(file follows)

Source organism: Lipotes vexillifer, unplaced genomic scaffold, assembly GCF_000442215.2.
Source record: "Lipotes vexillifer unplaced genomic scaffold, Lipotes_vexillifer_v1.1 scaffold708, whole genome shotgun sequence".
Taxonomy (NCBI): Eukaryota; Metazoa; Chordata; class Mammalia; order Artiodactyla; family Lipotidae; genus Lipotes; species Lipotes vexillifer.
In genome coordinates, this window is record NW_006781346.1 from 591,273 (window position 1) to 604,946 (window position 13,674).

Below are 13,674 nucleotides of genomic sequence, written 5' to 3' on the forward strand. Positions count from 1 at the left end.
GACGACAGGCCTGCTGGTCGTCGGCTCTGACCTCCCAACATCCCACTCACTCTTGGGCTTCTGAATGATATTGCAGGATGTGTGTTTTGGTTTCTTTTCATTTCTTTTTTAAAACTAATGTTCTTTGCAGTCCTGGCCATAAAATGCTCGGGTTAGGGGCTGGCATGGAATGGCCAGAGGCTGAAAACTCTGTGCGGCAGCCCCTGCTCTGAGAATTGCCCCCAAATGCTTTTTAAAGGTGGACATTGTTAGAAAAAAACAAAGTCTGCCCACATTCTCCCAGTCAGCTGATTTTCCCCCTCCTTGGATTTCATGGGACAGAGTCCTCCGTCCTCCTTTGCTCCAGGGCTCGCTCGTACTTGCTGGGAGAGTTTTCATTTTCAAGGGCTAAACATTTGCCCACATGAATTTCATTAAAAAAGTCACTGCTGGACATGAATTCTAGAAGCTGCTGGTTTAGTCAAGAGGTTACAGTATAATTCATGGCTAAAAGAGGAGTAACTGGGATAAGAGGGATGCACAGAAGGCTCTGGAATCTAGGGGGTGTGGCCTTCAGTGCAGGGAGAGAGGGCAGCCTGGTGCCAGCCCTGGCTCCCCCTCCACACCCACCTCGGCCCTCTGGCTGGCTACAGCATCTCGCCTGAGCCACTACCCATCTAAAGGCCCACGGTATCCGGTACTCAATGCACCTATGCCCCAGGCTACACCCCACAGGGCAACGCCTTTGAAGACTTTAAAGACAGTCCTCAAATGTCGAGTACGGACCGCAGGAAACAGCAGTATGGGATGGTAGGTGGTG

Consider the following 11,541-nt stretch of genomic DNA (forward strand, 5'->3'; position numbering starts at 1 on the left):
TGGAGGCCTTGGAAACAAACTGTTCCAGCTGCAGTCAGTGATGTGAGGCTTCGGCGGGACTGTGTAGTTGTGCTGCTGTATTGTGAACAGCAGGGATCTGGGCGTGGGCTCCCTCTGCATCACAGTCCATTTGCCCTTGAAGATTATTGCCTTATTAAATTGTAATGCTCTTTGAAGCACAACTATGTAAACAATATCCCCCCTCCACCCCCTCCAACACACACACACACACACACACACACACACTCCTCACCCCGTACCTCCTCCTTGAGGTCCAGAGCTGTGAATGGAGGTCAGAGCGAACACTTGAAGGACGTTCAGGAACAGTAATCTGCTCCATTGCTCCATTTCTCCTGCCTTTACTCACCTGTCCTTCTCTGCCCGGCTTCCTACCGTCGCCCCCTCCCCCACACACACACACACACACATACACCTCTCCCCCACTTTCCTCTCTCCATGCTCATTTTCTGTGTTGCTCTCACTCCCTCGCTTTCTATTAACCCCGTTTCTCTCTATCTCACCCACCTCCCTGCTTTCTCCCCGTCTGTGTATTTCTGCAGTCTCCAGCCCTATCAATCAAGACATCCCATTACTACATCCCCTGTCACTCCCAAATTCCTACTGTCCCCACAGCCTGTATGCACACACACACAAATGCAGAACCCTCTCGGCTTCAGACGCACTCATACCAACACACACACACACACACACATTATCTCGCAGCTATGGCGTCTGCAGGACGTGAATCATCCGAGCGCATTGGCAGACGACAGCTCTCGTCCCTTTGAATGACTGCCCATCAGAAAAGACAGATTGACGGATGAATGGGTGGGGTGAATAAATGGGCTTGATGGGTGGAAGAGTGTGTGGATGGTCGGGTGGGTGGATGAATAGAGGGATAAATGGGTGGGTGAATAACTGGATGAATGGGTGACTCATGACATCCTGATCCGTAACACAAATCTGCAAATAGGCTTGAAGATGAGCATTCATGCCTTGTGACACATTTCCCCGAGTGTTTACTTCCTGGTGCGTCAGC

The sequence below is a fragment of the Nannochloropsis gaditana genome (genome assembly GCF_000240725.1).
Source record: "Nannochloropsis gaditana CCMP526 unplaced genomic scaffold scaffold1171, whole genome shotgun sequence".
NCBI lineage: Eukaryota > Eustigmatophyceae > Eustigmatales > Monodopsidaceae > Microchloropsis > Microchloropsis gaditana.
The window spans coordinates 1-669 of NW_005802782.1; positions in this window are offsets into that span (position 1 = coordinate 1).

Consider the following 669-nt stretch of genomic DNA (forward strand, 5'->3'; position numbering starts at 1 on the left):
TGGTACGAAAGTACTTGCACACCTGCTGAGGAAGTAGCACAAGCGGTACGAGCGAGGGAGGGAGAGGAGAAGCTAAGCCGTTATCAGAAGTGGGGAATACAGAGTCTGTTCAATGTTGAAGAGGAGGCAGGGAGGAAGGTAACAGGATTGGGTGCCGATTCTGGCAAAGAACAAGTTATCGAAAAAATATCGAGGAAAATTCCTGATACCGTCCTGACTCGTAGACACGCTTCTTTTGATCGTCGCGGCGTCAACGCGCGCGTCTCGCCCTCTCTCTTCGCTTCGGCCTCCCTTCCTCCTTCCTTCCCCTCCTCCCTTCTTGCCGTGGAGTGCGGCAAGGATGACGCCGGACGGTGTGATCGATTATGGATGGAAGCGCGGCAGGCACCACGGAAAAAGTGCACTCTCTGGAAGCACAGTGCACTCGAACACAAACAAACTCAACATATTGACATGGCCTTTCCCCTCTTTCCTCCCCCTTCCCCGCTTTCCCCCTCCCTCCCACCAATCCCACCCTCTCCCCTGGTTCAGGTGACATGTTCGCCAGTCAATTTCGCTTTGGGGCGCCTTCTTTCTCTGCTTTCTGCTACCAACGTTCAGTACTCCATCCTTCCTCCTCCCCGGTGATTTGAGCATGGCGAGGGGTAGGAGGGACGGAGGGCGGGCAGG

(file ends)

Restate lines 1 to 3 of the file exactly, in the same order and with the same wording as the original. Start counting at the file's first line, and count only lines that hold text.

Source organism: Lipotes vexillifer, unplaced genomic scaffold, assembly GCF_000442215.2.
Source record: "Lipotes vexillifer unplaced genomic scaffold, Lipotes_vexillifer_v1.1 scaffold708, whole genome shotgun sequence".
Taxonomy (NCBI): Eukaryota; Metazoa; Chordata; class Mammalia; order Artiodactyla; family Lipotidae; genus Lipotes; species Lipotes vexillifer.